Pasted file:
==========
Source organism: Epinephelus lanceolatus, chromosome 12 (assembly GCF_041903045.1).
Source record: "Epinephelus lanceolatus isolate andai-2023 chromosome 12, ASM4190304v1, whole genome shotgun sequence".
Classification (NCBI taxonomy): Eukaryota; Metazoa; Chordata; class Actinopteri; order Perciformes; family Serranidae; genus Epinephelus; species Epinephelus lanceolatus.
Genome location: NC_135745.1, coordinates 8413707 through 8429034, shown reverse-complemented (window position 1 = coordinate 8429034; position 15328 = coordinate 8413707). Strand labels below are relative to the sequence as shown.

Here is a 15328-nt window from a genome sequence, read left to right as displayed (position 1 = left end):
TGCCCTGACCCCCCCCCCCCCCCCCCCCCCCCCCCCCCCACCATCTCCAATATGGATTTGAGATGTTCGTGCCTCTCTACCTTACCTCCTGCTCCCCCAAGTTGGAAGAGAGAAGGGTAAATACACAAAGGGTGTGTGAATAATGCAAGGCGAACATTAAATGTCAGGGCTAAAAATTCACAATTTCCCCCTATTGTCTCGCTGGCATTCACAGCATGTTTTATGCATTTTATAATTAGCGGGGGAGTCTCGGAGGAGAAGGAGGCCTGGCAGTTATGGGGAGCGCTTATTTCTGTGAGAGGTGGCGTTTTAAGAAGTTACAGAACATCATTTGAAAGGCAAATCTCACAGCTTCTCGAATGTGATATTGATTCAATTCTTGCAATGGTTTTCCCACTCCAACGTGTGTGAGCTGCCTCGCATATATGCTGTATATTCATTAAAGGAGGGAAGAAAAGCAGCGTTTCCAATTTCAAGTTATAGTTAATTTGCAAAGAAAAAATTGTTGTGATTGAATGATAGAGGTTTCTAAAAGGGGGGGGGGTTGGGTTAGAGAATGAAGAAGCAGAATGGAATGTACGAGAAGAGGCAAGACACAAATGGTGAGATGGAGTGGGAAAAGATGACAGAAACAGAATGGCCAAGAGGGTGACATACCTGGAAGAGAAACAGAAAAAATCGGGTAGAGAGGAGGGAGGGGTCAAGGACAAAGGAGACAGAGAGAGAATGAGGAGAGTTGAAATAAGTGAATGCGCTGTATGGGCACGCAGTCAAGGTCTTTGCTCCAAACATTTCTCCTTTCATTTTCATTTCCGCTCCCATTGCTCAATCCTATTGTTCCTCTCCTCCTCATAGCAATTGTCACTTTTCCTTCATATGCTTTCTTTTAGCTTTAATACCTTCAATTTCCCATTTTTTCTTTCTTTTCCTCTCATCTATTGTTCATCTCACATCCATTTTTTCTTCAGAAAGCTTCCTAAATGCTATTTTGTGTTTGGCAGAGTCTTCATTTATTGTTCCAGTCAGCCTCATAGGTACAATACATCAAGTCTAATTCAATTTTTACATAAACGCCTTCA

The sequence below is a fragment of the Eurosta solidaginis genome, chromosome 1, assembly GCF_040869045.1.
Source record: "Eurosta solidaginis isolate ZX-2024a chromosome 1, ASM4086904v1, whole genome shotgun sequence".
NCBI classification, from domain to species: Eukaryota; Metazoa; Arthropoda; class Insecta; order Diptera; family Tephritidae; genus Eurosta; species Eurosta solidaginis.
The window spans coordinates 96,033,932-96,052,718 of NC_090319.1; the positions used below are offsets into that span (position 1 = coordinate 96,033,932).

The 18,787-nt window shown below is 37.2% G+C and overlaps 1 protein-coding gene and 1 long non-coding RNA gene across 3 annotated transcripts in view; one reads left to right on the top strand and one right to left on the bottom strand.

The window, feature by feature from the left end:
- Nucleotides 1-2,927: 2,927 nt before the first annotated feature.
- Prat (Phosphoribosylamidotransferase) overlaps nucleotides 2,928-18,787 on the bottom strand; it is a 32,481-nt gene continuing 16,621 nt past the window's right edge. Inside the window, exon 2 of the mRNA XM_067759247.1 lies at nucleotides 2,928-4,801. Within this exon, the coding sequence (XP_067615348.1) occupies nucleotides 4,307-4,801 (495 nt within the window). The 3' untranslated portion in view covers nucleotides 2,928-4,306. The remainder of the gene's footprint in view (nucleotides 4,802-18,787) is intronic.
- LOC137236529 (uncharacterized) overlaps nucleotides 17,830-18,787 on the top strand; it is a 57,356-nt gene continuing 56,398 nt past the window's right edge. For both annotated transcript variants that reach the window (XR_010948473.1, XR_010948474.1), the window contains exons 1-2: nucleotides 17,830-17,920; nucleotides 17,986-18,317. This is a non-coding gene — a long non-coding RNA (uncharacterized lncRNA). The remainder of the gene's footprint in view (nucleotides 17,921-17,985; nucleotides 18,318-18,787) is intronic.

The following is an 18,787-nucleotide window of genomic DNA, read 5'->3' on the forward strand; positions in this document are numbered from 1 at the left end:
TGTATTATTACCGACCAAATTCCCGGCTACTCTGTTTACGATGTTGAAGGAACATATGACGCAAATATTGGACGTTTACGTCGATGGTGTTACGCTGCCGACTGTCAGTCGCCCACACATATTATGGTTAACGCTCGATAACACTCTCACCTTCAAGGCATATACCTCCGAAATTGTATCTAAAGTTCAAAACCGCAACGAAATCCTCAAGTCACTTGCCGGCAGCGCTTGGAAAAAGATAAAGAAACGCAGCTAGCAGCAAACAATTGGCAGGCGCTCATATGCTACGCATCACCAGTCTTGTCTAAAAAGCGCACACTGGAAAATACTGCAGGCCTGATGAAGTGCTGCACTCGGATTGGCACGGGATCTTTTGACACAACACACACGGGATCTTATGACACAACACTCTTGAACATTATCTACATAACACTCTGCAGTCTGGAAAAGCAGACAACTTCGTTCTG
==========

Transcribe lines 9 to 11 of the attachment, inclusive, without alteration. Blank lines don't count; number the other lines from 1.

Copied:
NCBI classification, from domain to species: Eukaryota; Metazoa; Arthropoda; class Insecta; order Diptera; family Tephritidae; genus Eurosta; species Eurosta solidaginis.
The window spans coordinates 96,033,932-96,052,718 of NC_090319.1; the positions used below are offsets into that span (position 1 = coordinate 96,033,932).

The 18,787-nt window shown below is 37.2% G+C and overlaps 1 protein-coding gene and 1 long non-coding RNA gene across 3 annotated transcripts in view; one reads left to right on the top strand and one right to left on the bottom strand.